“You may have heard about the legendary Go Daddy holiday party … the annual shindig held inside a major league baseball stadium … where employees are treated to big name entertainment, gourmet food and prizes totaling $1MM.
Go Daddy CEO and Founder Bob Parsons throws this year’s bash Saturday and vows this one will “blow away” any and all parties the company has ever had.
That’s saying a lot when you consider last year a Grammy-nominated singer and a Hall of Fame rock group performed … and an actual Ferris wheel was the centerpiece of a carnival-themed extravaganza.”
That’s from a hyperbolic press release by domain registrar Go Daddy (are there any other kind?) And it’s a perfect example of why Go Daddy is better off as a private company. Go Daddy flirted with an IPO a few years ago and pulled the plug on the deal. This year, it sold out to private equity firms KKR, Silver Lake and Technology Crossover Ventures.
Go Daddy, most famous for raunchy Super Bowl ads featuring “celebrities” like race car driver Danica Patrick and former Biggest Loser trainer Jilian Michaels, revels in wretched excess. Can you imagine the shareholder uproar if the company was public and wanted to do this? They’re having the party at Chase Field in Phoenix, home of the Arizona Diamondbacks.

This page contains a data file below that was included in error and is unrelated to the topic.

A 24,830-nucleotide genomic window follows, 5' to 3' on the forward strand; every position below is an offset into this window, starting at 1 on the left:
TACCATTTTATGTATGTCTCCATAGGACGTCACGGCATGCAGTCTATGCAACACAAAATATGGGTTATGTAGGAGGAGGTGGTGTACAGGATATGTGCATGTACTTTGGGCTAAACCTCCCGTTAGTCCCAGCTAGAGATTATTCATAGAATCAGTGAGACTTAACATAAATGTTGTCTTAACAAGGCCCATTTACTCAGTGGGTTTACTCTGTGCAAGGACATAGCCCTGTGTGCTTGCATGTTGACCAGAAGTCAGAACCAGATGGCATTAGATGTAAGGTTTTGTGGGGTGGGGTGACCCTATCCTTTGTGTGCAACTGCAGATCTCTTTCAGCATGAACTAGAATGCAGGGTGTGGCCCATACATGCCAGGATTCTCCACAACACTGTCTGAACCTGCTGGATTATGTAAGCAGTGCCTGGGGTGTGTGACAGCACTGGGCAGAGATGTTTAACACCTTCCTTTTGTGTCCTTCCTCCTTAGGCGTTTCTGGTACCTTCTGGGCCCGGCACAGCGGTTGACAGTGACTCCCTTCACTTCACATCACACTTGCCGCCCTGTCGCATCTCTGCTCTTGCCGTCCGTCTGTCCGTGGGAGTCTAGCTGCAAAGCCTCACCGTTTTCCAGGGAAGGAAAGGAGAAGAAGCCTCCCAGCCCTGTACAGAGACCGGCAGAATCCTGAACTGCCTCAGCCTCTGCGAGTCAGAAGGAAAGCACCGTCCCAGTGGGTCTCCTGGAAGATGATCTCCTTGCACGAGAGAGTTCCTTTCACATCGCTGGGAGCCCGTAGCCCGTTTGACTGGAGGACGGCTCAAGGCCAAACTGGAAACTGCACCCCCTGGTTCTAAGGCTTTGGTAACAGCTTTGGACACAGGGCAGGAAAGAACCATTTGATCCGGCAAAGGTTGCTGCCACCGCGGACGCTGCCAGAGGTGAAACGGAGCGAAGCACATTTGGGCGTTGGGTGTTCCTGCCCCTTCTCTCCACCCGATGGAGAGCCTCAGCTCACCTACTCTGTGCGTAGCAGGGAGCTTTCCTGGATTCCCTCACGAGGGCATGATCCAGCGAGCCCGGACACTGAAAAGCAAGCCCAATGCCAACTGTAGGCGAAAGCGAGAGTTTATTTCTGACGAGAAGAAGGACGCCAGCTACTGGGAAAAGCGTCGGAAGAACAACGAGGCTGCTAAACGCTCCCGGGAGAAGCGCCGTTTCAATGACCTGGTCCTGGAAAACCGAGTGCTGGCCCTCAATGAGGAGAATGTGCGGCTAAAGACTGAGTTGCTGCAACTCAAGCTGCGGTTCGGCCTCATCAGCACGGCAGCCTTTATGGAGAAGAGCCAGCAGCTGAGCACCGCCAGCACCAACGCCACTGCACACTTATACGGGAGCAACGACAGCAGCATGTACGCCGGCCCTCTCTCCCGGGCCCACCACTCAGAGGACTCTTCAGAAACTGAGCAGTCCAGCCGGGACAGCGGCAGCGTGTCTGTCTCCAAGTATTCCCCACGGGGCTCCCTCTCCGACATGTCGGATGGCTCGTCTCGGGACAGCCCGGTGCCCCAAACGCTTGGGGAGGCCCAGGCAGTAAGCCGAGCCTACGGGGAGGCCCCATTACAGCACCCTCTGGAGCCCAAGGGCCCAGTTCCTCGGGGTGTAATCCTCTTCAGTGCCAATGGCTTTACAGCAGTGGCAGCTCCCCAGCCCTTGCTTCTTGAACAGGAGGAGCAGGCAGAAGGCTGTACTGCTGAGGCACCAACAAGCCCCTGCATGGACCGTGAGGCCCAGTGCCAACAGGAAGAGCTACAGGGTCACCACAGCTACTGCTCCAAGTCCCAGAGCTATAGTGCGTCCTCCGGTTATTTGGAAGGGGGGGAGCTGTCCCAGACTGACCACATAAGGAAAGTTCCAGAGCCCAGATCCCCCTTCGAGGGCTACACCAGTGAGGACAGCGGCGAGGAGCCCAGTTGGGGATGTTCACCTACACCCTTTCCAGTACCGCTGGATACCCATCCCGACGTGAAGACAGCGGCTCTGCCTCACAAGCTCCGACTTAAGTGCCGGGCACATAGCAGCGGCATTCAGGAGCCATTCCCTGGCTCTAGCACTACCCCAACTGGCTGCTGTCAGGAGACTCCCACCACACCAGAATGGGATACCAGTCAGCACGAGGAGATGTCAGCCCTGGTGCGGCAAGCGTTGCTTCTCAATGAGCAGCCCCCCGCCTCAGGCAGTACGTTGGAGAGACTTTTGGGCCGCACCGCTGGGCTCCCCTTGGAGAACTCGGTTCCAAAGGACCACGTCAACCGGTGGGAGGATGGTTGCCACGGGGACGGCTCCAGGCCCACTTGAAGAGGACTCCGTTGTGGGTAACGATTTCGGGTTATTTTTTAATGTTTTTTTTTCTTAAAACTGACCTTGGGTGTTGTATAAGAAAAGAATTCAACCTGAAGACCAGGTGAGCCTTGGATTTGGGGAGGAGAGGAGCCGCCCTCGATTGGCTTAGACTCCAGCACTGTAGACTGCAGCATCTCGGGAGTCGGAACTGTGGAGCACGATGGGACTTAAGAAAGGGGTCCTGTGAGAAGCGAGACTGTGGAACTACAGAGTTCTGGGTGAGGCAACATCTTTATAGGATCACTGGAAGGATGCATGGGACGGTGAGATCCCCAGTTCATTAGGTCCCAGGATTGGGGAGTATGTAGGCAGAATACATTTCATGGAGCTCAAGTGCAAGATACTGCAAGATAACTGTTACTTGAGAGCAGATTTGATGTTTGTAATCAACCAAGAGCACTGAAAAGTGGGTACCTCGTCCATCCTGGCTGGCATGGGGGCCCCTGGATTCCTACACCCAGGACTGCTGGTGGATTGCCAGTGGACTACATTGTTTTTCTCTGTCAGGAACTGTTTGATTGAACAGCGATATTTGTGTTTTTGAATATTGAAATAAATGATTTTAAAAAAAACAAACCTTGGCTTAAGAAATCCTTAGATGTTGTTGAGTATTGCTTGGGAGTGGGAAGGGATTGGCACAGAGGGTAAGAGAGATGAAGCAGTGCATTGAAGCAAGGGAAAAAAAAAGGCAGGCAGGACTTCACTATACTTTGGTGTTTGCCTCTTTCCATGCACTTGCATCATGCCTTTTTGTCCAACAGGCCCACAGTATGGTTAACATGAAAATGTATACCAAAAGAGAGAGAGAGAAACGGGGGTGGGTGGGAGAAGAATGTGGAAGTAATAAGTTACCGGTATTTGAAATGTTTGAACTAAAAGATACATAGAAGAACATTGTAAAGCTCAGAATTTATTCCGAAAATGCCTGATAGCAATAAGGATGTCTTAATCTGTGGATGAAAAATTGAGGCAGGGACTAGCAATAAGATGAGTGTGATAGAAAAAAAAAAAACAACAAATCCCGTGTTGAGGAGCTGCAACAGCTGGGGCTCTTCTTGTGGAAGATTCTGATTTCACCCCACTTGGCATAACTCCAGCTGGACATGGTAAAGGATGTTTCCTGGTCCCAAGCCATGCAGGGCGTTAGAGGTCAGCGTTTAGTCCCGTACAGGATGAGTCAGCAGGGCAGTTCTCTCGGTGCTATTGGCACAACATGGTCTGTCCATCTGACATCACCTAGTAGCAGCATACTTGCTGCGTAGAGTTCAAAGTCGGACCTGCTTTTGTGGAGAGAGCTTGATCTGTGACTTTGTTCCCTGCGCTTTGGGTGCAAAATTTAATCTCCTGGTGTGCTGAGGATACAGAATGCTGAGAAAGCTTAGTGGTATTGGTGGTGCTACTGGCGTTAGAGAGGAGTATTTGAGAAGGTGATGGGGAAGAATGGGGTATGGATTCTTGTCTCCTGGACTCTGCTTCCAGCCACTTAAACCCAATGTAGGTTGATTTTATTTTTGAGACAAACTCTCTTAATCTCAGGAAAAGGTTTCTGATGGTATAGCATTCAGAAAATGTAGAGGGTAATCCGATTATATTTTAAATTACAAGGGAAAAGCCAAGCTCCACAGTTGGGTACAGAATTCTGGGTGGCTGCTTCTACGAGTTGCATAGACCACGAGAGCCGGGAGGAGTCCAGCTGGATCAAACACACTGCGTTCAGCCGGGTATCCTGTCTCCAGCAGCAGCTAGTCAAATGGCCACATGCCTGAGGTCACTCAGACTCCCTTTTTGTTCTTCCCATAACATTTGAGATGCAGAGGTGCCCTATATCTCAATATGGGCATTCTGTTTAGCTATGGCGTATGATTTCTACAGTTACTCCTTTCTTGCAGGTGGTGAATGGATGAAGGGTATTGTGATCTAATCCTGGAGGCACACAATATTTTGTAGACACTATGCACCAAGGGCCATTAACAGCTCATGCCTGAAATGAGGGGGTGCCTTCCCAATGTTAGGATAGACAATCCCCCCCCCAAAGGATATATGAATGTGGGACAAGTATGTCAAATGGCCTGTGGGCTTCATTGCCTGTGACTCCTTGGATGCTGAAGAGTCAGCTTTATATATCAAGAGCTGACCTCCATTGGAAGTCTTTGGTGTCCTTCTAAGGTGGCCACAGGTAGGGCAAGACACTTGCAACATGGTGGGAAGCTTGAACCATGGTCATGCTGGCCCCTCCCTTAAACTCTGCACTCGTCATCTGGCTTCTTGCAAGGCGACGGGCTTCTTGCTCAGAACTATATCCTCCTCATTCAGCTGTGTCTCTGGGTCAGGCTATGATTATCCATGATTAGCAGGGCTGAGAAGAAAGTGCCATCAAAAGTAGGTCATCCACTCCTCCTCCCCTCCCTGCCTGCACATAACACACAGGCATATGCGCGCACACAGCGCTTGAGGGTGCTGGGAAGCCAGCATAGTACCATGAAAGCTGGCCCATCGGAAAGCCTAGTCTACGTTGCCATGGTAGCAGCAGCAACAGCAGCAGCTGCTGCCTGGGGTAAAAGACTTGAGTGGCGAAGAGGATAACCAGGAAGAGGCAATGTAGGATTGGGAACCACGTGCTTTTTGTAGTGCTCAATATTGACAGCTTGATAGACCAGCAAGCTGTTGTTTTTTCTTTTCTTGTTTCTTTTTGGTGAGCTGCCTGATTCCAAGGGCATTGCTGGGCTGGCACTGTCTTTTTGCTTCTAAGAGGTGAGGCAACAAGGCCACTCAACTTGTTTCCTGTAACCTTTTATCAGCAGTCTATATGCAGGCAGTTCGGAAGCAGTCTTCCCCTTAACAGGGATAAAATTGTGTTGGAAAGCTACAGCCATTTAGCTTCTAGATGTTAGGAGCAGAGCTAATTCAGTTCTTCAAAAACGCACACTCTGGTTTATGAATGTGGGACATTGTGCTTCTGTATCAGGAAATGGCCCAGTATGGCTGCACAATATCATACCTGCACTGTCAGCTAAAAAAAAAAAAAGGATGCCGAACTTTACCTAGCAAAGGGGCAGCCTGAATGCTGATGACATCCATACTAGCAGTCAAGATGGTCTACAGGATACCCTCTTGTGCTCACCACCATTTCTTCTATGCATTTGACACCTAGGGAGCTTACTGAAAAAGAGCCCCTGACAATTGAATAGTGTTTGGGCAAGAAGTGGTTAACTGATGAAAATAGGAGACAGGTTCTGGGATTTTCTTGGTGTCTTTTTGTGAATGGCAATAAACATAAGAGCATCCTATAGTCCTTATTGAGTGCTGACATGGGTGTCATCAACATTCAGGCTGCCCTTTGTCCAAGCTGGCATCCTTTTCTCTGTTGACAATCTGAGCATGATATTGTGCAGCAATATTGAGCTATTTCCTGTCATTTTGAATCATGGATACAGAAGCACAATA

And while it’s commendable that Parsons is willing to throw a huge party for its employees, why does he need to make it a media event? It can’t be private like most corporate bashes?
The press release claims that “not everyone receives an invitation to the party of year” but I got one even though I haven’t covered Go Daddy since I retired from the media biz beat nearly four years ago. If I got one, my guess is that any lucky member of the fourth estate who’s ever mentioned Go Daddy in a story, blog post or tweet got one.
It’s amusing to see somebody out there still pretending that it’s 1998. But wake up and smell the sluggish economy, Go Daddy. Scantily clad spoksewomen may be sexy, but nothing’s hotter these days than fiscal restraint. — Paul